This week was a difficult one. I fell into a deep funk I just could not seem to escape. I felt homesick, stressed and nervous. I felt the grim, looming prospect of President Donald Trump’s inauguration. Of course I did — who didn’t? I am not the first person to describe Trump’s presidency in such apocalyptic terms, and I certainly will not be the last. But on Jan. 21, I felt something different.

I went to the rally in Beinecke Plaza and the march on the New Haven Green. Well-attended events, but nothing close to the scale of the Women’s Marches on Washington and New York and my big, loud hometown of Chicago. I was initially disappointed to have been unable to join a larger march, but I realized that it didn’t matter where I was. As I walked among a scrappy crowd of strangers, I could not stop smiling. Maybe I was imagining things, or maybe I am just a soft-hearted sap, but I felt something like hope every time an enthusiastic driver rolled down their window to give us a thumbs-up or fist pump, every time I looked at little girls marching while holding hands, every time I caught sight of bewildered pedestrians recovering from their confusion to break into grins and snap a photo or cheer us on.

Make no mistake: I do not mean to simplify a massive protest movement into a feel-good moment fitted for easy consumption in the form of 650 words of inspirational fluff. For many people, Trump’s election has been (and should continue to be) a call to arms. He is a man so shockingly lacking in empathy and decency that he has managed to offend virtually every group of people this country contains.

Through his egregious words and deeds, Trump has brought to the forefront of our minds the insidious forces of division that our nation has always harbored. Thus, the Women’s March movement represents the popularization and expansion of the long-standing grievances of so many marginalized groups. Many people, including myself, have finally felt compelled to stand up for something that African-Americans, Muslims, people with disabilities, undocumented immigrants and countless others have been trying to communicate to a larger audience for so long. Multiple groups feel the sting of injustice and inequality, and our country has often been responsible for the institutionalization of those injustices. The Women’s March recognizes this: It is not a single-issue, one-day event, but an intersectional and ongoing movement.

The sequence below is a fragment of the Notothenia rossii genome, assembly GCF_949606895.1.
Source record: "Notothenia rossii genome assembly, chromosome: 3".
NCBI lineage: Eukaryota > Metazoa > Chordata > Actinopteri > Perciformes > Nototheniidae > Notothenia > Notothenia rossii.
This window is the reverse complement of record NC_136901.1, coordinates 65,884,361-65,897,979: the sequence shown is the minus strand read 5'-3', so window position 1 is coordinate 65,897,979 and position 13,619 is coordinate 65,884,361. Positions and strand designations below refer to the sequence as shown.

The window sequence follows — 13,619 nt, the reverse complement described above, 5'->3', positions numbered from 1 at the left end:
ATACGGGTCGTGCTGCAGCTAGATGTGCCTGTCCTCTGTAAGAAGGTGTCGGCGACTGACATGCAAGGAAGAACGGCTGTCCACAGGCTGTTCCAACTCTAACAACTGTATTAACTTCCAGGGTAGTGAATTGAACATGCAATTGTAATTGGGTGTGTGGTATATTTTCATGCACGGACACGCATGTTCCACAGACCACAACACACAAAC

I grasp all of this, but I also realize that mere comprehension is not enough. I know that I have been too comfortable. I have been privileged enough not to bear the burden of oppression. I am ashamed that it took this election to truly convince me of something I thought I already understood: There is so much at stake and so much to fix.

Even in the midst of this urgency, there is room for optimism. Where I worried I would find dismay, strife and pain, I found only solidarity, support and determination. The people I marched with on Jan. 21 were not vicious, vengeful rabble-rousers, but people sincerely united in a peaceful and civilized attempt to make our presence and resistance known.

Women have always had to smile and politely decline the unwanted advances of a boor. After all, nobody wants to listen to an angry, “nasty” woman. I am of course angry, and I don’t think I will ever stop being angry. But if you ask me, Trump can yell and Tweet and bluster all he wants for the next four years. I hope that we will be here the whole time — standing with a steadfast refusal to accept the bigotry and hatred that he and his ilk represent.

I could not stop smiling at the march because I realized that we are here, we are here for each other and we are here to stay. I hate it when men tell women to smile, but now no man is going to be able to tell me to stop.

Lina Kapp is a freshman in Trumbull College. Contact her at lina.kapp@yale.edu .